The Delhi High Court recently put restrictions on sharing of users' data between popular social media platforms WhatsApp and Facebook. Mishi Choudhary, technology lawyer and legal director at the New York-based Software Freedom Law Center, an organisation that offers pro-bono legal services to developers of free and open source software, tells Sudipto Dey why absence of data security and privacy laws could lead to a digital disaster. Edited excerpts:
The Delhi High Court recently observed in the WhatsApp case the lack of clarity on whether the Right to Privacy was a fundamental right. Does this highlight a dichotomy where companies and businesses have privacy policies, while the country does not have a legislation to protect privacy?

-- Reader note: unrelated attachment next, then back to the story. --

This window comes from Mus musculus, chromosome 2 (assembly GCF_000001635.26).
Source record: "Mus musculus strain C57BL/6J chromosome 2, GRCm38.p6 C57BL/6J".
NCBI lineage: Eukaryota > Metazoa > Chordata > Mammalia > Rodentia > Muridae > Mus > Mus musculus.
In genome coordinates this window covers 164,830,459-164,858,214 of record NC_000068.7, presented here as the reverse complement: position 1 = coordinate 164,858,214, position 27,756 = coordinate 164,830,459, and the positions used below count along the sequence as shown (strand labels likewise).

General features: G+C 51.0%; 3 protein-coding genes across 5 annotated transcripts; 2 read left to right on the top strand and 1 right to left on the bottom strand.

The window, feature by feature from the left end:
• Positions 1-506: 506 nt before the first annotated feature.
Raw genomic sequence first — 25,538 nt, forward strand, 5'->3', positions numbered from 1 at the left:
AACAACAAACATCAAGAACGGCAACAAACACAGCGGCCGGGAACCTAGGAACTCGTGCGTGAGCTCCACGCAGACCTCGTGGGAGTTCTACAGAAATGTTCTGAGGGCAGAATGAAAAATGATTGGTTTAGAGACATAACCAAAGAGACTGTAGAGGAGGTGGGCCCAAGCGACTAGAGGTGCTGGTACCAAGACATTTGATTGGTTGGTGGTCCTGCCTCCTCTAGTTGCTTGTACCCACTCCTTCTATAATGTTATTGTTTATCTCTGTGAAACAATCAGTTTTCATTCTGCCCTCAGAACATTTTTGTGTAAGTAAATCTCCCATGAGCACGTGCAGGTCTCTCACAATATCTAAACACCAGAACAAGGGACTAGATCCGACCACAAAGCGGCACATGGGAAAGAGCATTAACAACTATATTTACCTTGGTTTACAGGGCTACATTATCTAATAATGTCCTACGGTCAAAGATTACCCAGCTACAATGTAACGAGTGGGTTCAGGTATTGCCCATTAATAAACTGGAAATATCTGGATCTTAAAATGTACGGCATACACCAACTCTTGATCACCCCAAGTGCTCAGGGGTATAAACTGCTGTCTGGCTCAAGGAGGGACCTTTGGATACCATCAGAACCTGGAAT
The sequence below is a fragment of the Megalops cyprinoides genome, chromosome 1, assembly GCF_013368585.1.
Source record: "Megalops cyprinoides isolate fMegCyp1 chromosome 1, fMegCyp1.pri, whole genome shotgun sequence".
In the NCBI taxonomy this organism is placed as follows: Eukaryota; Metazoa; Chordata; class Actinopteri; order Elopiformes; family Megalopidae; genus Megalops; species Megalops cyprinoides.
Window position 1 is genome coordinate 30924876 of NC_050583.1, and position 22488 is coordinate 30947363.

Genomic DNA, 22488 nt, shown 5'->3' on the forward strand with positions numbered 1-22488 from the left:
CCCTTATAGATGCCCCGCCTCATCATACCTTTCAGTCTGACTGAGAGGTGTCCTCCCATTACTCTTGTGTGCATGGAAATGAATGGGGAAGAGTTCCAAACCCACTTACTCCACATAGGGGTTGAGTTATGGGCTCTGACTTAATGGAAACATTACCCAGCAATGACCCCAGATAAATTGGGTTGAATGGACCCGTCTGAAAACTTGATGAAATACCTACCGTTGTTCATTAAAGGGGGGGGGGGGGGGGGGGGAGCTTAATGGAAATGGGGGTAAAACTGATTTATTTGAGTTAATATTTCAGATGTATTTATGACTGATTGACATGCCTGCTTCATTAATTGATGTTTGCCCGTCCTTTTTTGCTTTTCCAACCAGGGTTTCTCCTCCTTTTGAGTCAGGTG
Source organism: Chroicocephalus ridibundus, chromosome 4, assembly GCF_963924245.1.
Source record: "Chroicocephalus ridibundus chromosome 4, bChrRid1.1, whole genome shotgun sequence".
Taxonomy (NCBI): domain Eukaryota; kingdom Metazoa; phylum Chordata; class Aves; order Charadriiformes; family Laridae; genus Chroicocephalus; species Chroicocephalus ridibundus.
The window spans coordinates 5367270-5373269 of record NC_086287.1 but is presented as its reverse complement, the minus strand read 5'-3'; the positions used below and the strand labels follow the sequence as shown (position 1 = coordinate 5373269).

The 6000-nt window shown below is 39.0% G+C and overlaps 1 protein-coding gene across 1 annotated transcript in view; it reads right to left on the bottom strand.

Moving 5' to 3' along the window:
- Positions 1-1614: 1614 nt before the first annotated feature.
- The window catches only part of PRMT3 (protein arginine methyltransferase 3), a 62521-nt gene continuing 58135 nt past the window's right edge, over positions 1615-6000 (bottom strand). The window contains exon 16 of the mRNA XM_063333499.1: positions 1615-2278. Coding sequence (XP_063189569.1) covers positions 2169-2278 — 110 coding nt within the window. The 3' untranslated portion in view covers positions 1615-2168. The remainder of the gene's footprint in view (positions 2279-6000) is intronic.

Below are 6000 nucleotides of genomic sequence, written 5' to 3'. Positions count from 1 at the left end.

Let me point out to you a very interesting piece by Arun Jaitley, which he had penned after a controversy erupted around his call detail records (2013). He had said, "Firstly, every citizen in India has a right to privacy. His right to privacy is an inherent aspect of his personal liberty. Interference in the right to privacy is interference in his personal liberty by a process which is not fair, just or reasonable. A person's call detail records can throw up details of several transactions. In the case of an average citizen, it can reflect on his relationships. In the case of a professional or a business person, it can reflect on his financial transactions. In the case of a journalist, it can reveal the identity of his sources. In the case of a politician, it can reveal the identity of the person with whom he has regular access. Every person has a 'right to be left alone'. In a liberal society, there is no place for those who peep into the private affairs of individuals. No one has the right to know who communicates with him...".
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